WMC 10-Year Emmy Study: Women Lacking in Writing, Directing, Producing, Editing Nominations
| September 17, 2015
In the past decade, women have received only 22 percent of the Primetime Emmy nominations for writing, directing, producing, and editing, according to an investigation by the Women’s Media Center.
Although the Emmys cover many different jobs related to creating television programs, the Women’s Media Center focused on the categories of writing (6), directing (8), editing (10), and producing (20). In its analysis of the nominations made for the years 2006 through 2015, WMC sought to take a detailed look at the gender ratios of jobs that have the most influence on what is depicted on the small screen.
Out of all the nominees nominated in 44 writing, directing, editing, and producing categories over the past decade, 2,074 of them were women, representing only 22 percent of the total. There were 7,485 men nominated, 78 percent of the total.
For the 67th Annual Primetime Emmy Awards — which will air on Sunday — women make up only 25 percent of the writing, directing, producing, and editing nominations.
Julie Burton, President of the Women’s Media Center, noted, “These are key behind-the-scenes roles, and the men and women in these roles have the power to decide and mold what the story is, who is in the story, and how the story is told. This is crucial to making sure women’s experiences, perspectives, voices, and images are part of any story. Clearly there is a connection between the broadcast, network, cable, and Netflix programs that hire exclusively male creators and the industry-wide gender divide. When there are few jobs for women, it is easy to see why so few women in non-acting categories are recognized for their excellence.”
Research by the Center for the Study of Women in Television & Film shows that in 2014-2015 on prime-time television women were 26 percent of executive producers, 38 percent of producers, 26 percent of writers, 14 percent of directors, and 21 percent of editors.
“The bottom line: if more women were hired as writers, directors, editors, producers, and especially as creators and executive producers, the talent pool for nominations would be more reflective of the overall population and audience — more than half of which are women,” Burton said.
Pat Mitchell, Chair, WMC Board of Directors, added: “Clearly, the number of nominees for Emmys is not representative of the impact or the accomplishments of women writers, directors, producers, editors whose overall representation in all those categories is still far from equal to their talents or the opportunities, facts that the Women’s Media Center’s research so clearly indicates."
Here’s a summary of the WMC analysis — which used data from Emmys.com:
From 2006 to 2015, women made up 13 percent of all the nominees in six writing categories, earning 171 nominations to 1,103 for men.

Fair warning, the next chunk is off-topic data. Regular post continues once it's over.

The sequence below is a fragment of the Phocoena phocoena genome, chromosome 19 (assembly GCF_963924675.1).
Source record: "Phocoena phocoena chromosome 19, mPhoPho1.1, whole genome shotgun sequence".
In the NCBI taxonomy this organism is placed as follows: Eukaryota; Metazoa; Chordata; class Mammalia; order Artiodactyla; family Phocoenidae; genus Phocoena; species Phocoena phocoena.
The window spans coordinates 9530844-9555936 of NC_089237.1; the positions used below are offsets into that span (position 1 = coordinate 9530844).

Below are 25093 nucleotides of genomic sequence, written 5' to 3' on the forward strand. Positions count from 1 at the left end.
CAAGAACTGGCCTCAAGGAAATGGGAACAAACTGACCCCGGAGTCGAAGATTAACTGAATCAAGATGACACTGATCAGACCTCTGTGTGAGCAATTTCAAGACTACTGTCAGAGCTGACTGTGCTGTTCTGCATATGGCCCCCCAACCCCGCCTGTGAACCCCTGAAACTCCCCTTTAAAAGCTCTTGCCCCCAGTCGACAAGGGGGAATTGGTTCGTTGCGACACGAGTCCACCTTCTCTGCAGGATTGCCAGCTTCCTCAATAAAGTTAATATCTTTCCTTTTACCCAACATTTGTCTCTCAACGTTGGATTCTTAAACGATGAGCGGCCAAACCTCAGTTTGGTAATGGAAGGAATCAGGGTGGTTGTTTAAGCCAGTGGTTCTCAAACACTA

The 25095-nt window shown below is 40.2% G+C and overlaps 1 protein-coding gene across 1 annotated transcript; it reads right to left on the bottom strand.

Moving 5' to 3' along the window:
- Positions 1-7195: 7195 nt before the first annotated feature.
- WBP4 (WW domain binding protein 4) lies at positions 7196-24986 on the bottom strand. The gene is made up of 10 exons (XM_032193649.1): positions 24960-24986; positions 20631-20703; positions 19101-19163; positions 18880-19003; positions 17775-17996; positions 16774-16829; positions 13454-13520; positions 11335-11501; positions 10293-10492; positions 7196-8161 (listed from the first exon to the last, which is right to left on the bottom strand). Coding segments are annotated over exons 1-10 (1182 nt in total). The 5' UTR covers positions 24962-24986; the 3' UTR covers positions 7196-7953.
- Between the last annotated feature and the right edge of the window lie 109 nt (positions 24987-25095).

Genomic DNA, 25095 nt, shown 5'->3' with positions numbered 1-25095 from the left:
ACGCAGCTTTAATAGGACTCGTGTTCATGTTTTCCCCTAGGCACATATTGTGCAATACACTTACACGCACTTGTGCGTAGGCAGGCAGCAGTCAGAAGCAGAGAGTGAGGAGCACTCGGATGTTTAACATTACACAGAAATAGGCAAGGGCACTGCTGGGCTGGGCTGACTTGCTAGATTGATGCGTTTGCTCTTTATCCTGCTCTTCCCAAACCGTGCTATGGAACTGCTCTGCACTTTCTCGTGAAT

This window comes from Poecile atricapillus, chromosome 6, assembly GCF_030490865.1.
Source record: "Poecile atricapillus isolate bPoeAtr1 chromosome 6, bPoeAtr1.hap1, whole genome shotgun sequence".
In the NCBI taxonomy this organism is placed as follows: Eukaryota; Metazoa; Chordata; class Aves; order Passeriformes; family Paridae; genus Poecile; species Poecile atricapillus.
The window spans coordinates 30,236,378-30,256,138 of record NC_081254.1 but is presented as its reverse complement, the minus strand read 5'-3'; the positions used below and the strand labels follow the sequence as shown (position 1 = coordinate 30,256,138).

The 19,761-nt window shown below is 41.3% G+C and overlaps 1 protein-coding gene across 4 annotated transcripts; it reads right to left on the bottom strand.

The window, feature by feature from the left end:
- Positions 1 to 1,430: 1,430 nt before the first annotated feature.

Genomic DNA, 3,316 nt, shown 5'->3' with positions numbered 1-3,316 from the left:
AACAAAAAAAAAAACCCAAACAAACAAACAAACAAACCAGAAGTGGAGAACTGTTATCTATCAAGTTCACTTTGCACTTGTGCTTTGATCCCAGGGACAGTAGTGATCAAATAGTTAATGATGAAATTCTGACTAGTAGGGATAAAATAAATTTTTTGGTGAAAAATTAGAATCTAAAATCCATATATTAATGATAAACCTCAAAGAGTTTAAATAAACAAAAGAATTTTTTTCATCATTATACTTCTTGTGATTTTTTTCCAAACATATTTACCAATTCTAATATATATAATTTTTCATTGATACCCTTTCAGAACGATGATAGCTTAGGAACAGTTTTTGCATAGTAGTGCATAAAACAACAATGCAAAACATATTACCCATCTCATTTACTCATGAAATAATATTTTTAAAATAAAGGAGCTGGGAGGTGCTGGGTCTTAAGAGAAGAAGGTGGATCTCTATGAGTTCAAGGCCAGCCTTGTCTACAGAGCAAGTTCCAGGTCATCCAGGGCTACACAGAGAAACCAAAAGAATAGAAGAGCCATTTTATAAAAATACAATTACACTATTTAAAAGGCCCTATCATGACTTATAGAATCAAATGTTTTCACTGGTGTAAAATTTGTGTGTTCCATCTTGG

The addition of Inside Amy Schumer as a nominee to the category of Outstanding Writing for a Variety Series boosted the numbers.
In the category of Outstanding Writing for a Drama Series, women make up only 22 percent of nominees over the course of 10 years, but Mad Men accounts for a significant portion of the women nominated.
From 2006 to 2015, women made up only 8 percent of all directing nominations, earning 116 nominations; men received 1,417.
During that period, only two women have been nominated for an award for Outstanding Directing for a Variety Series: Amy Schumer in 2015 for the episode “12 Angry Men Inside Amy Schumer” and Beth McCarthy-Miller in 2006 for an episode of Saturday Night Live.
In the past decade, women made up only 28 percent — or 1,640 — of the Primetime Emmy nominees in the 20 categories in which producers were nominated. Men accounted for 72 percent — 4,306.
By far, the highest concentration of women is to be found in the documentary film categories: Exceptional Merit in Documentary Filmmaking and Outstanding Documentary Or Nonfiction Special.
From 2006 to 2015, women have usually outnumbered men, 54 percent to 46 percent, in the Exceptional Merit in Documentary Filmmaking category.
From 2006 to 2015, women made up 18 percent of all nominees for editing awards, earning 147 nominations versus the 659 that went to men.
Only two of the editing categories showed progress in the number of women: Outstanding Single-Camera Picture Editing for a Drama Series and Outstanding Picture Editing For Nonfiction Programming.
In 2015, women represented 40 percent of the nominees for Outstanding Picture Editing For A Drama Series, boosted by the AMC show Breaking Bad.
From 2006 to 2015, women received the largest percentage of editing nominations for Outstanding Single-Camera Picture Editing For A Limited Series or Movie: 25 percent.
* The Primetime Emmy Awards do not have categories for producers, but producers are nominated in multiple categories.